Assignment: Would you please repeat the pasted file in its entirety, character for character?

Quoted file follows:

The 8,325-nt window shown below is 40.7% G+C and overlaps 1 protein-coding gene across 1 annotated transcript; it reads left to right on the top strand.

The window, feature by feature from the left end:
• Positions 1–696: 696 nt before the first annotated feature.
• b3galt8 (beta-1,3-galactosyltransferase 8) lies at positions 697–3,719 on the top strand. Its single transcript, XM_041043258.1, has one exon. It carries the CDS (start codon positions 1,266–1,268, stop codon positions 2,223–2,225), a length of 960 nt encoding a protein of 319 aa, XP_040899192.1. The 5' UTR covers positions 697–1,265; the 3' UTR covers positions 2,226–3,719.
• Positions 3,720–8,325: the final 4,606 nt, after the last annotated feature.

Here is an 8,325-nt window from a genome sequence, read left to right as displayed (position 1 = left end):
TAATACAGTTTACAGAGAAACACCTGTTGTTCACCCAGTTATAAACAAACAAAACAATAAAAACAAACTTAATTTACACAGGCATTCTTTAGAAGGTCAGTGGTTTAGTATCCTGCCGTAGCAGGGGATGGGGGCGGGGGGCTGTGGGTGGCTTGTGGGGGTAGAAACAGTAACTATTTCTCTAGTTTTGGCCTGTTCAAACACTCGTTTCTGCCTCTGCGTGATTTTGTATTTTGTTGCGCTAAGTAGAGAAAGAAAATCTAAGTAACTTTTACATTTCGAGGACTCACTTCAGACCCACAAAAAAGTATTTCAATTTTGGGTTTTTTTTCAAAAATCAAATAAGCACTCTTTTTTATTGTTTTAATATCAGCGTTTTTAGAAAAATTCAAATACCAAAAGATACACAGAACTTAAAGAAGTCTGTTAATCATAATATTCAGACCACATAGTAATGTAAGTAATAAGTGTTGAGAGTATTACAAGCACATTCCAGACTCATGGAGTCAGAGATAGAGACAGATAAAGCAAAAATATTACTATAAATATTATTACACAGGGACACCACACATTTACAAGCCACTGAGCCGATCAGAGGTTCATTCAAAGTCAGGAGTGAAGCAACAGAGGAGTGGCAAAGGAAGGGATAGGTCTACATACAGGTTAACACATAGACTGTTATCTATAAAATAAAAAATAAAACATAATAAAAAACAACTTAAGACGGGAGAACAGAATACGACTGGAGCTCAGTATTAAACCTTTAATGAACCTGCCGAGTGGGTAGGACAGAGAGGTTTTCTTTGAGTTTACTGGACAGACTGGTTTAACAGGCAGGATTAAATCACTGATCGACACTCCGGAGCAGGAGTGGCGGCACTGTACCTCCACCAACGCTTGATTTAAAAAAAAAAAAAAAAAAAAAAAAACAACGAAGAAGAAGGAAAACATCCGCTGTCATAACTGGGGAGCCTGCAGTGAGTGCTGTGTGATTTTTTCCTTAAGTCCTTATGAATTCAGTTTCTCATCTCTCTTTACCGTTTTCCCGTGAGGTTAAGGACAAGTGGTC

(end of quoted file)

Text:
The 8,325-nt window shown below is 40.7% G+C and overlaps 1 protein-coding gene across 1 annotated transcript; it reads left to right on the top strand.

The window, feature by feature from the left end:
• Positions 1–696: 696 nt before the first annotated feature.
• b3galt8 (beta-1,3-galactosyltransferase 8) lies at positions 697–3,719 on the top strand. Its single transcript, XM_041043258.1, has one exon. It carries the CDS (start codon positions 1,266–1,268, stop codon positions 2,223–2,225), a length of 960 nt encoding a protein of 319 aa, XP_040899192.1. The 5' UTR covers positions 697–1,265; the 3' UTR covers positions 2,226–3,719.
• Positions 3,720–8,325: the final 4,606 nt, after the last annotated feature.

Here is an 8,325-nt window from a genome sequence, read left to right as displayed (position 1 = left end):
TAATACAGTTTACAGAGAAACACCTGTTGTTCACCCAGTTATAAACAAACAAAACAATAAAAACAAACTTAATTTACACAGGCATTCTTTAGAAGGTCAGTGGTTTAGTATCCTGCCGTAGCAGGGGATGGGGGCGGGGGGCTGTGGGTGGCTTGTGGGGGTAGAAACAGTAACTATTTCTCTAGTTTTGGCCTGTTCAAACACTCGTTTCTGCCTCTGCGTGATTTTGTATTTTGTTGCGCTAAGTAGAGAAAGAAAATCTAAGTAACTTTTACATTTCGAGGACTCACTTCAGACCCACAAAAAAGTATTTCAATTTTGGGTTTTTTTTCAAAAATCAAATAAGCACTCTTTTTTATTGTTTTAATATCAGCGTTTTTAGAAAAATTCAAATACCAAAAGATACACAGAACTTAAAGAAGTCTGTTAATCATAATATTCAGACCACATAGTAATGTAAGTAATAAGTGTTGAGAGTATTACAAGCACATTCCAGACTCATGGAGTCAGAGATAGAGACAGATAAAGCAAAAATATTACTATAAATATTATTACACAGGGACACCACACATTTACAAGCCACTGAGCCGATCAGAGGTTCATTCAAAGTCAGGAGTGAAGCAACAGAGGAGTGGCAAAGGAAGGGATAGGTCTACATACAGGTTAACACATAGACTGTTATCTATAAAATAAAAAATAAAACATAATAAAAAACAACTTAAGACGGGAGAACAGAATACGACTGGAGCTCAGTATTAAACCTTTAATGAACCTGCCGAGTGGGTAGGACAGAGAGGTTTTCTTTGAGTTTACTGGACAGACTGGTTTAACAGGCAGGATTAAATCACTGATCGACACTCCGGAGCAGGAGTGGCGGCACTGTACCTCCACCAACGCTTGATTTAAAAAAAAAAAAAAAAAAAAAAAAACAACGAAGAAGAAGGAAAACATCCGCTGTCATAACTGGGGAGCCTGCAGTGAGTGCTGTGTGATTTTTTCCTTAAGTCCTTATGAATTCAGTTTCTCATCTCTCTTTACCGTTTTCCCGTGAGGTTAAGGACAAGTGGTC